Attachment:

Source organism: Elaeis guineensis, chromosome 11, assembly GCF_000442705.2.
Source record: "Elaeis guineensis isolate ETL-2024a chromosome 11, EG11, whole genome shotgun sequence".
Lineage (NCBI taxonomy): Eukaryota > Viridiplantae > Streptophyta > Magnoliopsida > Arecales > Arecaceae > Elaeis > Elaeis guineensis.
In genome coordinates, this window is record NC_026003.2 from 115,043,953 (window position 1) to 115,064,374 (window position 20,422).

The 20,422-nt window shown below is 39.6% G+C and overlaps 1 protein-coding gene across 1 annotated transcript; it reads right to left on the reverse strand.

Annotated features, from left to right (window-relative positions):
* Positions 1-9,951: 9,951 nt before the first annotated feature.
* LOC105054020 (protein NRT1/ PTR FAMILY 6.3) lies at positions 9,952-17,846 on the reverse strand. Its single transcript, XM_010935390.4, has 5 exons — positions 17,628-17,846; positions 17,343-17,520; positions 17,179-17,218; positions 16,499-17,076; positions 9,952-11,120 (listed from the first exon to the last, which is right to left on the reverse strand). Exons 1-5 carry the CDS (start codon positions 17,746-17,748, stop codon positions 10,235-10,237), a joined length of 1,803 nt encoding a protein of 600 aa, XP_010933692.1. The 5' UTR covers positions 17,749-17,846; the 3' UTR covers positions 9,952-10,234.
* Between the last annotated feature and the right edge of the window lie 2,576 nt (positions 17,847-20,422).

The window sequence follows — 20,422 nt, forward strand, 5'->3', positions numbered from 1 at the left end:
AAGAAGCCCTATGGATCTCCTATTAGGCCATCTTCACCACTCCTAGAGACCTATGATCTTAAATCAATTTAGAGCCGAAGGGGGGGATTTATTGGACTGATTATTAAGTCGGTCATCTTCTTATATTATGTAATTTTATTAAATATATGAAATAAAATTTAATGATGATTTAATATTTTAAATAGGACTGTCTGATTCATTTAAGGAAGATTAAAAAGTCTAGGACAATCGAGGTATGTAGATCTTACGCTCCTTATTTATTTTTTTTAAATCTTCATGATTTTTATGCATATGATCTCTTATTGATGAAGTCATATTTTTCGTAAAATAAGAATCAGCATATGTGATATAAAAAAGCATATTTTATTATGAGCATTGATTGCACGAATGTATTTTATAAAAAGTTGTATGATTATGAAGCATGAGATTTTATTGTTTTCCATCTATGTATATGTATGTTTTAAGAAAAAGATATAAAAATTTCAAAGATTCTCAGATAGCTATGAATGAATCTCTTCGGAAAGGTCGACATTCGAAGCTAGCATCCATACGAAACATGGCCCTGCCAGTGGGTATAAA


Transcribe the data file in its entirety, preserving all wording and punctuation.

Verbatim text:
Source organism: Elaeis guineensis, chromosome 11, assembly GCF_000442705.2.
Source record: "Elaeis guineensis isolate ETL-2024a chromosome 11, EG11, whole genome shotgun sequence".
Lineage (NCBI taxonomy): Eukaryota > Viridiplantae > Streptophyta > Magnoliopsida > Arecales > Arecaceae > Elaeis > Elaeis guineensis.
In genome coordinates, this window is record NC_026003.2 from 115,043,953 (window position 1) to 115,064,374 (window position 20,422).

The 20,422-nt window shown below is 39.6% G+C and overlaps 1 protein-coding gene across 1 annotated transcript; it reads right to left on the reverse strand.

Annotated features, from left to right (window-relative positions):
* Positions 1-9,951: 9,951 nt before the first annotated feature.
* LOC105054020 (protein NRT1/ PTR FAMILY 6.3) lies at positions 9,952-17,846 on the reverse strand. Its single transcript, XM_010935390.4, has 5 exons — positions 17,628-17,846; positions 17,343-17,520; positions 17,179-17,218; positions 16,499-17,076; positions 9,952-11,120 (listed from the first exon to the last, which is right to left on the reverse strand). Exons 1-5 carry the CDS (start codon positions 17,746-17,748, stop codon positions 10,235-10,237), a joined length of 1,803 nt encoding a protein of 600 aa, XP_010933692.1. The 5' UTR covers positions 17,749-17,846; the 3' UTR covers positions 9,952-10,234.
* Between the last annotated feature and the right edge of the window lie 2,576 nt (positions 17,847-20,422).

The window sequence follows — 20,422 nt, forward strand, 5'->3', positions numbered from 1 at the left end:
AAGAAGCCCTATGGATCTCCTATTAGGCCATCTTCACCACTCCTAGAGACCTATGATCTTAAATCAATTTAGAGCCGAAGGGGGGGATTTATTGGACTGATTATTAAGTCGGTCATCTTCTTATATTATGTAATTTTATTAAATATATGAAATAAAATTTAATGATGATTTAATATTTTAAATAGGACTGTCTGATTCATTTAAGGAAGATTAAAAAGTCTAGGACAATCGAGGTATGTAGATCTTACGCTCCTTATTTATTTTTTTTAAATCTTCATGATTTTTATGCATATGATCTCTTATTGATGAAGTCATATTTTTCGTAAAATAAGAATCAGCATATGTGATATAAAAAAGCATATTTTATTATGAGCATTGATTGCACGAATGTATTTTATAAAAAGTTGTATGATTATGAAGCATGAGATTTTATTGTTTTCCATCTATGTATATGTATGTTTTAAGAAAAAGATATAAAAATTTCAAAGATTCTCAGATAGCTATGAATGAATCTCTTCGGAAAGGTCGACATTCGAAGCTAGCATCCATACGAAACATGGCCCTGCCAGTGGGTATAAA